"I joined the Marine Corps, which directed my anger toward Arabs," Marx says. "I trained and wanted to fight. I wanted to kill bad people. But the reality is that God had His hand on me."
Ultimately, the love of God changed Marx's heart, and his hatred for the Arab people turned into passionate love.
"The reality is that I went from hating the Arabs and Muslims to having a love for them," Marx says. "Once you hold one of their children, you realize God's love for them, and that's what we're trying to do."
God's love transformed Marx from a hardened Marine into a devoted missionary. His military background equipped him with the discipline, training, structure and leadership skills necessary to lead teams into some of the most dangerous places on the planet—right into the heart of ISIS's territory.
Three weeks before Marx spoke with Charisma, he and his wife, Eileen, visited a highly guarded camp in Syria that wives and children of ISIS members call home.
"The men are taken prisoners, and the wives and children can't be released," Marx says. "Many of the wives are definitely radicalized, so they're in this camp. And we had to use tactical wisdom, prayer and relationships with leaders and decision makers in Iraq and Syria to get in. [Americans] don't have any clue, because the media really keeps Americans in the dark, but some figures say there are over 64,000 ISIS wives and children in one camp."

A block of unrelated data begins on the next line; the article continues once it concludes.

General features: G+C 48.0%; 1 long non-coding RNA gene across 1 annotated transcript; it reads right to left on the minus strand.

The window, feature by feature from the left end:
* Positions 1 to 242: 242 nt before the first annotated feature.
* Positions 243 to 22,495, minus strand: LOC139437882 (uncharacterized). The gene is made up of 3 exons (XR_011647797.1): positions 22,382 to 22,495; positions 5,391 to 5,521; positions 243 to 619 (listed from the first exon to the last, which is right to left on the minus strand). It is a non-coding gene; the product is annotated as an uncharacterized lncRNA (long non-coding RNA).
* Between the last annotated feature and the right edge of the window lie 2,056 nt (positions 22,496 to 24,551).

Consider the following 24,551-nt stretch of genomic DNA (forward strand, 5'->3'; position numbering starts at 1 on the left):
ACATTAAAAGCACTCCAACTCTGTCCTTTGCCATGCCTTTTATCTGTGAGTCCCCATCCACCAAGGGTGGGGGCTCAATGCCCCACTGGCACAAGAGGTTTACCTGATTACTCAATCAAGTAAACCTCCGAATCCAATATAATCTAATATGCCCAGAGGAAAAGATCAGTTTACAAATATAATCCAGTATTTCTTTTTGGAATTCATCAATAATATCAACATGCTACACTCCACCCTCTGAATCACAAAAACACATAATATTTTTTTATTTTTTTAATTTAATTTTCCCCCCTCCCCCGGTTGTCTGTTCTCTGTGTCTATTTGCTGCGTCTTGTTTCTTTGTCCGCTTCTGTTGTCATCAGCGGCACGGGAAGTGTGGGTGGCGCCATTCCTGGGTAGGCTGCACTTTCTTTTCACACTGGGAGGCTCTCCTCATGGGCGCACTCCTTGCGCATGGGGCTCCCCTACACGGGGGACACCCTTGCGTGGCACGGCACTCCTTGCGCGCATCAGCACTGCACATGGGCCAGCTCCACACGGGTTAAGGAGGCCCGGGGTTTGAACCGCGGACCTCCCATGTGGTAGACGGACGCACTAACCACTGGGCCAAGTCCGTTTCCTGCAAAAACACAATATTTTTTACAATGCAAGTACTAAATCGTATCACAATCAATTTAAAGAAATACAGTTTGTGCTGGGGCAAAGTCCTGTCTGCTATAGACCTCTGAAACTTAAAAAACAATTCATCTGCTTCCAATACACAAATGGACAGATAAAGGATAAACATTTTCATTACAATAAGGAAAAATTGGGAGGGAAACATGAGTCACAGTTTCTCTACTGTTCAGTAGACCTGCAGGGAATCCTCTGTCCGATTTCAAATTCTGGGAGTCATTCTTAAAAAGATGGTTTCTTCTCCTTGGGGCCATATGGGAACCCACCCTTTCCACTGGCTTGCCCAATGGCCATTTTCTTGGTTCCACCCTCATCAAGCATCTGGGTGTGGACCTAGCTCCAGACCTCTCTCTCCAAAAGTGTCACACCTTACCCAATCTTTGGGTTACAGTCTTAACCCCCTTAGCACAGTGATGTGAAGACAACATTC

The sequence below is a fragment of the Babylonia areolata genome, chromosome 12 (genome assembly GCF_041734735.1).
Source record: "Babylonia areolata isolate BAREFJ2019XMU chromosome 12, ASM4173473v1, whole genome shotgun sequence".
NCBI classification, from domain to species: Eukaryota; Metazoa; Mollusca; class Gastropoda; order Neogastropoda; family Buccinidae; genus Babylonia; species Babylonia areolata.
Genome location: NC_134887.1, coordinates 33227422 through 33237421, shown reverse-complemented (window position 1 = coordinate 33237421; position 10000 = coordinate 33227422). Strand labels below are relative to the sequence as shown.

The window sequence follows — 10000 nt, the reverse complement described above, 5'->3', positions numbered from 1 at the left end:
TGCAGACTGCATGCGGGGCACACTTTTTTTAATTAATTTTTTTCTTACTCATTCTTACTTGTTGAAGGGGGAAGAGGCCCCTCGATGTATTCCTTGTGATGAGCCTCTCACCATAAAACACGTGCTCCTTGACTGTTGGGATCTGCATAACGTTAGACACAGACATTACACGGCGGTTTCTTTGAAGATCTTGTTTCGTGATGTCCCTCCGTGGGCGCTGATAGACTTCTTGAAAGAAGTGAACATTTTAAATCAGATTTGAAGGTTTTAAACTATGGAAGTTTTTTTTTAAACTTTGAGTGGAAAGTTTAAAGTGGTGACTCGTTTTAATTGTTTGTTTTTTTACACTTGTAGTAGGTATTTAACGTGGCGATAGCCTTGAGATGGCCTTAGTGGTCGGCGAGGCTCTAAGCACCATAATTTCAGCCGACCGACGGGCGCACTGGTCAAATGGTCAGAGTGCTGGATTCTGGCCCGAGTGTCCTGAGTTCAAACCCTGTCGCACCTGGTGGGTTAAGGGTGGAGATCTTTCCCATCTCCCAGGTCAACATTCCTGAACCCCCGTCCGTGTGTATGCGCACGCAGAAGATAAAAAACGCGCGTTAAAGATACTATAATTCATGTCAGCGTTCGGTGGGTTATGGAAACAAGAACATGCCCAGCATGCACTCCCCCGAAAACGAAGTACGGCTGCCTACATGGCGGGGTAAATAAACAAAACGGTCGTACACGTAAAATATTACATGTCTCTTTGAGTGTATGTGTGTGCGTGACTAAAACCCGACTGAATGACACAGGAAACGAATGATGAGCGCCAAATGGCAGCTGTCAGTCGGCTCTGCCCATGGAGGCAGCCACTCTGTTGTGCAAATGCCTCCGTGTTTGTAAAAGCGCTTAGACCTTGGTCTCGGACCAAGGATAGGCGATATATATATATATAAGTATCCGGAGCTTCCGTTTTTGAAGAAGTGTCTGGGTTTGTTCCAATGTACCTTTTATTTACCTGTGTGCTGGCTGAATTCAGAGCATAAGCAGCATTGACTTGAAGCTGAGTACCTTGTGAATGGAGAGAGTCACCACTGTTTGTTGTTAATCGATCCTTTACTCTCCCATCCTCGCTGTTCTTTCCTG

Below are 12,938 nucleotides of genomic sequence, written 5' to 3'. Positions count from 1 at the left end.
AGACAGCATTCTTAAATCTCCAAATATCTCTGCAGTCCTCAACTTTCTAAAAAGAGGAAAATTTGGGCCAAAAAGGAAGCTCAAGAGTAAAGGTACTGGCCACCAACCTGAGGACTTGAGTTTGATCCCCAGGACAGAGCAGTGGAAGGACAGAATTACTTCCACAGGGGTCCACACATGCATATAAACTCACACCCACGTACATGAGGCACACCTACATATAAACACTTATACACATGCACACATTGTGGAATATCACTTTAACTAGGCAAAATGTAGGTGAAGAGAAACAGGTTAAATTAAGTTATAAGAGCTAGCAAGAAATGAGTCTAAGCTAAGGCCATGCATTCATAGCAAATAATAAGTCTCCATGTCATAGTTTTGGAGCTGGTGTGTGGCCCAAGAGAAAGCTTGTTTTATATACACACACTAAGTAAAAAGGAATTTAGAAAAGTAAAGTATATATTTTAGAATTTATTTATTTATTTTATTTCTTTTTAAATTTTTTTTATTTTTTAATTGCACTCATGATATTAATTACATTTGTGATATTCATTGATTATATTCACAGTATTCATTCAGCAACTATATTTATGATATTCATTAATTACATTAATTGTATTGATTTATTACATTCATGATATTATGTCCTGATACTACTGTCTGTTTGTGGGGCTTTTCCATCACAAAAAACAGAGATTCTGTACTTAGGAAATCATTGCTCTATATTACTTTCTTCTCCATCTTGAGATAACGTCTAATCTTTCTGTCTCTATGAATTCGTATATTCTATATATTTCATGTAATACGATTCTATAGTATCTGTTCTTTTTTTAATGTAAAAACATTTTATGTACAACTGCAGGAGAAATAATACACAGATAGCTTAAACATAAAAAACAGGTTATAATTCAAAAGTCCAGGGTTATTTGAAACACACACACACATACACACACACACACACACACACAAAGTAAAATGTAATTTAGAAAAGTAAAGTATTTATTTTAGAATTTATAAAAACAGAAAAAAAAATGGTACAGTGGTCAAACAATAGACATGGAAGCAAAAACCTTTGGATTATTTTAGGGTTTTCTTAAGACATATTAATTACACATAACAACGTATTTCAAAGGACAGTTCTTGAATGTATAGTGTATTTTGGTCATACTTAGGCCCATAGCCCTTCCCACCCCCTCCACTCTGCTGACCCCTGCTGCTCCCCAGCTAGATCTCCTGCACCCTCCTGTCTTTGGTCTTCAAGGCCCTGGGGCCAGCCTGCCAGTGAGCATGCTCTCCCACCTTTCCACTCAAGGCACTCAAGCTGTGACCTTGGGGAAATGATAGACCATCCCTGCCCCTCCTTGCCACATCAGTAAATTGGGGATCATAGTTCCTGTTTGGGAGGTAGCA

At the Syrian camp he visited, Marx says 85% of the occupants were younger than 18. He and his associate team go into camps like this to meet the physical needs—not necessarily to evangelize.
When asked why, Marx says, "We are not there to convert Muslims. That's the job of the Holy Spirit alone."
Some Christians may interpret that as cowardice or a misguided effort to appease. Marx says he often encounters flak from other believers who think he should be more vocal about preaching when working in camps.
"I call them 'super saints,'" Marx says. "They ask me why I'm not over here preaching and [suggest] maybe I'm just not that good at it. But then I invite them to fly over themselves. I tell them I'll take them to a very rich environment with many Muslims, and they can show me how it's done. I've yet to have anyone take me up on that, though."
Instead, Marx says, it's about using the gifts God has given him. And this attitude has granted him favor in the eyes of Islamic leaders and the chance to bring the kingdom of God in places that were previously untouchable. He's positioned himself as a safe, loving figure—and that means he's ready to respond when Muslims begin to ask supernatural questions.
"The Lord Jesus Himself is appearing to many, many Muslims," Marx says. "They have a respect for Jesus as a prophet, and we know that that's something we can agree on. [Christians] just take it to the next level because He is the Son of God who offers us eternal life through His death and resurrection."
Miracles in the Middle East
Marx isn't the only one ministering in the area. Bethel worship artist Sean Feucht agrees that the spread of the Islamic State has allowed his ministry, Light a Candle, to evangelize to people who have never heard the gospel.